CHICAGO (Reuters) - Consumers might be starting to shift to lower-priced private label household and personal care products from brand-name competitors as gasoline and food prices continue to rise, according to Citigroup analyst Wendy Nicholson.
Recent data have shown private label products gaining market share, Nicholson wrote in a research report.
The market shift may be a result of a combination of factors, including improved quality of private label, or store brands; an increased emphasis on the products; and a changing perception of private labels by consumers, the note states.
An increase in average weighted market share of 0.5 percent occurred for the four-week period ended May 17, while a 0.7 percent bump was registered for the period ended April 19.
Both numbers are higher than the year-to-date average of 0.4 percent, she said.
Private label occupies just 11.4 percent of market share, but “the magnitude of these share gains still warrants increased attention,” the note says.
The average price gap in the categories where private labels are most competitive has narrowed only slightly from 21 percent so far in 2008 compared with a 22 percent difference from brand-name products in the same 2007 period.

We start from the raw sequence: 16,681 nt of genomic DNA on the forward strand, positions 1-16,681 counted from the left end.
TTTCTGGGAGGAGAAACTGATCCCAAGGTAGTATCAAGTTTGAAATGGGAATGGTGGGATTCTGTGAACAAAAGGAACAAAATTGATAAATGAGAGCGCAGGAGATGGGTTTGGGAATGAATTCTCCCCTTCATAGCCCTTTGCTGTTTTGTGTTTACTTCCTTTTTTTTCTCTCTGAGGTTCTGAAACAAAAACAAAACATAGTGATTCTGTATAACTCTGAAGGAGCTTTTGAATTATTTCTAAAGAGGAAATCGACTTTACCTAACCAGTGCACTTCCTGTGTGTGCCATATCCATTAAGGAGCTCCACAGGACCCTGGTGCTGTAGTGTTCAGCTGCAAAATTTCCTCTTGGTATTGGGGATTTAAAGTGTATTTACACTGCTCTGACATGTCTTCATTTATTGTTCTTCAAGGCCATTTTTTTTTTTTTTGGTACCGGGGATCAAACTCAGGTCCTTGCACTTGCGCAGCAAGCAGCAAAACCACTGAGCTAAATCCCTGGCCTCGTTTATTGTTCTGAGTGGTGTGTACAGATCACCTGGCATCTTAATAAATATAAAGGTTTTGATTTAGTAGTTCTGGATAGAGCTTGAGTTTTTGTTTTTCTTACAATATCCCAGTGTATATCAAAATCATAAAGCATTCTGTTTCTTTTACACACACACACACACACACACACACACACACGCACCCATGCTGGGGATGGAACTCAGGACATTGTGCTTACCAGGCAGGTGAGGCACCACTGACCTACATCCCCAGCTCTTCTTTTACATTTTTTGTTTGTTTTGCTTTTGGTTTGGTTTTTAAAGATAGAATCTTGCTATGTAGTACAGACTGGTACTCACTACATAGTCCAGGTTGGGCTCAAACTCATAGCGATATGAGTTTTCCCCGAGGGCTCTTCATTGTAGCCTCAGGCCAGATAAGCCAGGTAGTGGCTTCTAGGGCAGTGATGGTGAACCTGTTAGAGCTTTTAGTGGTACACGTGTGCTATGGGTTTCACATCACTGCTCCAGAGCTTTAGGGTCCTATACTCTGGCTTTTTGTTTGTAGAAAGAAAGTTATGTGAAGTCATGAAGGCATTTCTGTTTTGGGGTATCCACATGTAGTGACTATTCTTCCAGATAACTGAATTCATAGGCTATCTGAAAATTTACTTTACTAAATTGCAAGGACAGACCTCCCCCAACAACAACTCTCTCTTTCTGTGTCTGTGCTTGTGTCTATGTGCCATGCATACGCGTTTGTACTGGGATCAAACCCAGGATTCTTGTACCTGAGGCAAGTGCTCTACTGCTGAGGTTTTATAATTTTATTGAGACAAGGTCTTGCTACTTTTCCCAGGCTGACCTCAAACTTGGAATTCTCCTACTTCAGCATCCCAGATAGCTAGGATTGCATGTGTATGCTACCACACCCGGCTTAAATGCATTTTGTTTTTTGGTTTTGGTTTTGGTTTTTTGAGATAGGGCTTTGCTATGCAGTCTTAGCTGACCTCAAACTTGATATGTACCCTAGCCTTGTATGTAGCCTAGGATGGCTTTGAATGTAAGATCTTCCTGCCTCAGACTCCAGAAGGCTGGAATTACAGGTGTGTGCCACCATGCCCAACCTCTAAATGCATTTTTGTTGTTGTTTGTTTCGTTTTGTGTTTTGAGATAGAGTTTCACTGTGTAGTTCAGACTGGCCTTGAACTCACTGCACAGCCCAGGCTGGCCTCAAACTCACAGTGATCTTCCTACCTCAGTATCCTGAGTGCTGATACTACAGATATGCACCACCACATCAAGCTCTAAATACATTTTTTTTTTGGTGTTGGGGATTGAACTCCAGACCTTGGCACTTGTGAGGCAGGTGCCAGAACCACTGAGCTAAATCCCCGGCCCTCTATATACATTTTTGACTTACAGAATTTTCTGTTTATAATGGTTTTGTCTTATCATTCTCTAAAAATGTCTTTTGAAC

Branded and private-label product makers have both been raising prices in recent months to help offset soaring costs for energy, wheat and other commodities.
Companies such as Clorox Co (CLX.N), Kimberly-Clark Corp (KMB.N) and Energizer Holdings Inc (ENR.N) that sell personal care and household products face the biggest risks from private-label, Nicholson said. Products such as bleach, paper napkins and batteries are among those that face the most competition from private labels.
Safer bets are companies more insulated from private-label competition, such as Avon Products Inc (AVP.N) and Estee Lauder Cos Inc (EL.N), which specialize in cosmetics and fragrances, the note states.
Reporting by Erin Zureick, editing by Gerald E. McCormick